The Golden Legend was a collection of hagiographies compiled by Jacobus de Varagine, a scholar of the late medieval period. It was most likely written between 1259 and 1266 and added to over the centuries. Although it’s difficult to date its composition, it probably dates from that time. It is one of the most popular collections of hagiographies in Europe. Today, its importance is recognized both historically and today.
It depicts the lives of the saints and was the most widely read book of the late Middle Ages. It was written by Jacobus de Voragine, a scholarly friar and later archbishop of Genoa, and preserved a wealth of information on church legends. A recent translation of The Golden Legend by William Granger Ryan captures its richness and provides guidance for medieval artists and popular religious culture. Here are some of its highlights:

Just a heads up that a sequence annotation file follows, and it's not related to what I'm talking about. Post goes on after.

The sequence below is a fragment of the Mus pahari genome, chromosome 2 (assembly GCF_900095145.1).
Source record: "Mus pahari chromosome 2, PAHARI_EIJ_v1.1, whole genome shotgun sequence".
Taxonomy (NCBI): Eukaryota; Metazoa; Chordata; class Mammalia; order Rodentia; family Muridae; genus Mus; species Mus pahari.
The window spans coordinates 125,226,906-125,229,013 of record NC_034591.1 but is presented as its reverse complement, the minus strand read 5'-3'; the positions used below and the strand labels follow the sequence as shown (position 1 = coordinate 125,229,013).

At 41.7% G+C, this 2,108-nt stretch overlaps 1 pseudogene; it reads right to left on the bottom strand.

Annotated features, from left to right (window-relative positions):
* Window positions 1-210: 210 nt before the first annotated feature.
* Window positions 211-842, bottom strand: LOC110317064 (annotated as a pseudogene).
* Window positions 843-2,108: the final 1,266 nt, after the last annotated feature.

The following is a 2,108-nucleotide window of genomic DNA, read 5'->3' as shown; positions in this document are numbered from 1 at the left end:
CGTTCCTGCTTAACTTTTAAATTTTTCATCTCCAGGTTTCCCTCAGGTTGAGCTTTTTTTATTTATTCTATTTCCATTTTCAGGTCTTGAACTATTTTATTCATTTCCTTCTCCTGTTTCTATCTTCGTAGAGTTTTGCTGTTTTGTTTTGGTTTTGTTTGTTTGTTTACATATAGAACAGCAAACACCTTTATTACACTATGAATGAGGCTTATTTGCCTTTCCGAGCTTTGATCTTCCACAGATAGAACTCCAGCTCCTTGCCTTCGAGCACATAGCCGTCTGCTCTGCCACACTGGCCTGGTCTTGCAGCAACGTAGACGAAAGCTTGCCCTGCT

The Golden Legend is a classic text about saints, a popular source for religious art during the late Middle Ages. Its modern translation by William Granger Ryan captures the immediacy of the text and makes it a valuable guide to medieval culture. But despite its importance, its popularity isn’t all about its visual beauty. If you’re looking for a classic introduction to medieval Christianity, consider The Roman Martyrology.